Morgan: Of all the companies I’ve talked to, only one company actually has a Chief Collaboration Officer. At others organizations, collaboration is driven by anybody from the CEO to the CIO to people in HR or Communications. I don’t think there’s a one size fits all approach from all companies.

However, one of the top factors for success of Enterprise 2.0 collaboration is looking for senior-level leadership support. If you have a lot of great stuff coming form the bottom up, but senior level management isn’t using the tools or getting behind them, it’s going to be very hard for these initiatives to succeed and sustain.

Profit: How do managers get their employees to use these tools?

Morgan: There are a couple things. Integrating tools into the flow of work is very crucial. A big problem with many organizations today is that they have many systems, user names, and passwords. It gets very frustrating for employees when managers go to them and say, “By the way here’s another user platform.” It’s a lot easier and more efficient if you have a central collaboration platform that is the front door to the enterprise, and they can access everything else from there. And you want to make sure that the platform is intuitive and easy to use.

Playfulness is a very important factor and it’s something that we don’t think about very often when we think about enterprise software. You need to have a fun and engaging and interesting component so using the tool doesn’t feel like boring work.

Also, managers need to focus on how individual employees will benefit, not just the company. If managers tell there employees, “We are going to deploy something new that’s going to make it easier to get your work done, find information, get help, and grow,” all of the sudden, it is much more attractive to them.

One of the benefits of these tools, strategies and platforms is they make it easier for employees to get their work done because they don’t have to do tedious tasks, like search for information. Also, they can have a more flexible work environment, because they can access a lot of information and content and people from home. Collaboration can help employees become more engaged, fulfilled and passionate about their work, less stressed, and have better work/ life balance.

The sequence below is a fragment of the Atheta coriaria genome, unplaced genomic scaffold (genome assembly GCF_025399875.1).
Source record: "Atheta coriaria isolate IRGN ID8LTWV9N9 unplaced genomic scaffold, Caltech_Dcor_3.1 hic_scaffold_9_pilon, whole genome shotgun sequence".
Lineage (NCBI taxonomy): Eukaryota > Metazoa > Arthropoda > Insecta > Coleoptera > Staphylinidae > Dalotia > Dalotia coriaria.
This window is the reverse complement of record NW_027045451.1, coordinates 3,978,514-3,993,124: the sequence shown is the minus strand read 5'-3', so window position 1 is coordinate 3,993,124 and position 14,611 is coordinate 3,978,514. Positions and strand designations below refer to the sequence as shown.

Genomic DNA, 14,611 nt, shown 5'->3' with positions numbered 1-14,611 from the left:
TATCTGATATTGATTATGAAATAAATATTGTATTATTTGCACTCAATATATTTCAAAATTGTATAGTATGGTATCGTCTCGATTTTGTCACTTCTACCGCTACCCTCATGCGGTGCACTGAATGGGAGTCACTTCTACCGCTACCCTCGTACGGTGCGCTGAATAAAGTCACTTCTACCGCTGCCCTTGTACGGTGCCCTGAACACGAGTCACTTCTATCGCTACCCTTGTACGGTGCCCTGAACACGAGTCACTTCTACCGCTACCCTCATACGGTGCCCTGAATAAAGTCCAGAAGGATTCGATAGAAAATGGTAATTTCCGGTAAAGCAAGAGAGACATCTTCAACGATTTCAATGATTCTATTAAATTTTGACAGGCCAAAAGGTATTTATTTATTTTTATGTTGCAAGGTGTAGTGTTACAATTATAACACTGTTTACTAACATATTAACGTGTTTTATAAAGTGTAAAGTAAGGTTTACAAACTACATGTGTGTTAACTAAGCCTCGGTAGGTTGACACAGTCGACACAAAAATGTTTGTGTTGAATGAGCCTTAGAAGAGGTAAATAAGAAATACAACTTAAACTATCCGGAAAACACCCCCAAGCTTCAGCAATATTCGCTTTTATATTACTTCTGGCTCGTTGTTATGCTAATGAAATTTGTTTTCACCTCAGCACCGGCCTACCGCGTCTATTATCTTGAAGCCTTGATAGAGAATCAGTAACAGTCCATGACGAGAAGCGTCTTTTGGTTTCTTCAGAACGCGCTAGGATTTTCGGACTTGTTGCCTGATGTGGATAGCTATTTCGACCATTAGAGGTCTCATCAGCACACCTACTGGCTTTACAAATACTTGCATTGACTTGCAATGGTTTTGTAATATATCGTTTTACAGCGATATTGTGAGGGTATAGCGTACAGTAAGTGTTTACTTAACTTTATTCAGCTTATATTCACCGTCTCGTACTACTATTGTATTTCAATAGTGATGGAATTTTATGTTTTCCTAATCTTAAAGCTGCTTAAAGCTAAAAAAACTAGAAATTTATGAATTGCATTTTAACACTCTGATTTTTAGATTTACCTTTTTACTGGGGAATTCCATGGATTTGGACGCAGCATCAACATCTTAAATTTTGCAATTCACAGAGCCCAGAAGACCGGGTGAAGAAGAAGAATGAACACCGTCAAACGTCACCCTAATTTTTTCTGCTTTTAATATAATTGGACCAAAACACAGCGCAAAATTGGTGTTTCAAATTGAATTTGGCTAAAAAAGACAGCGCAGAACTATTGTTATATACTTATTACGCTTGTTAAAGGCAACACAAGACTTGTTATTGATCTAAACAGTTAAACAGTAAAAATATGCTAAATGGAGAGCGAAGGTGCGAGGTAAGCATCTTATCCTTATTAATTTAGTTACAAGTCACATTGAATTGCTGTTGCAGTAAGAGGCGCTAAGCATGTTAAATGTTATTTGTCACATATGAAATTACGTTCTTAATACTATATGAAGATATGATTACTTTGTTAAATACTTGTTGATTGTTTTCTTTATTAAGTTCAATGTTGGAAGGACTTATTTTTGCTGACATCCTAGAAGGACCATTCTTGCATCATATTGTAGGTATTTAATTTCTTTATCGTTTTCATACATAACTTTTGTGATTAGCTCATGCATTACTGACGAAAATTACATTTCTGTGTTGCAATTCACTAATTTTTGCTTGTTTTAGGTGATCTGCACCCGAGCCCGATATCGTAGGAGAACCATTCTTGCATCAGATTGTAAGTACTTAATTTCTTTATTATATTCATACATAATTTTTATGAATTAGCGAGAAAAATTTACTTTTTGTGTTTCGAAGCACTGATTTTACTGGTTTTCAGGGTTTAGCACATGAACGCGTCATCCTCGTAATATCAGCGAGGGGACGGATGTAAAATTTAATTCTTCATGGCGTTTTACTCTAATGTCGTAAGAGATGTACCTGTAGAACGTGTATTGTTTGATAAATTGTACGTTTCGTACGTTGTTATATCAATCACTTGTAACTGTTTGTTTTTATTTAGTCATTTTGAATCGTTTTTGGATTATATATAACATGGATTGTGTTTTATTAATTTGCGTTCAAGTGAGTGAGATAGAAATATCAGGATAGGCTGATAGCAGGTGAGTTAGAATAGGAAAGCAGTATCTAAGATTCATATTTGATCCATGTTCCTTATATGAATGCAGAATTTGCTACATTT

Profit: What are you excited about on the horizon?

Morgan: On the technology side, we’re starting to see a lot these big enterprises getting much more involved in the game. And it’s going to get challenging for a lot of the smaller niche players; perhaps they are going to have start focusing on smaller and medium-sized businesses.

On the business side, a huge trend is mobility and the ability to bring your own device to work. Another big thing is the “consumer-ization” of IT, as companies take ideas from the consumer space and apply them to the IT side. Also, we’re starting to see gamification. This means applying game mechanics to the enterprise, like rewarding and empowering employees for their individual contributions using badges and points.

Additionally, I think business leaders and IT leaders are going to start work together more closely. Organizations are really going to pay attention to strategy and corporate culture before picking tools and technologies. When collaboration was starting off, we saw a lot of rogue deployments without the involvement of IT. The ideal scenario is to bring IT into the conversation from the early stages, so business leaders and the IT professionals can work together to figure out what makes sense for the company.

Jacob Morgan blogs about social business and bringing collaboration to the enterprise at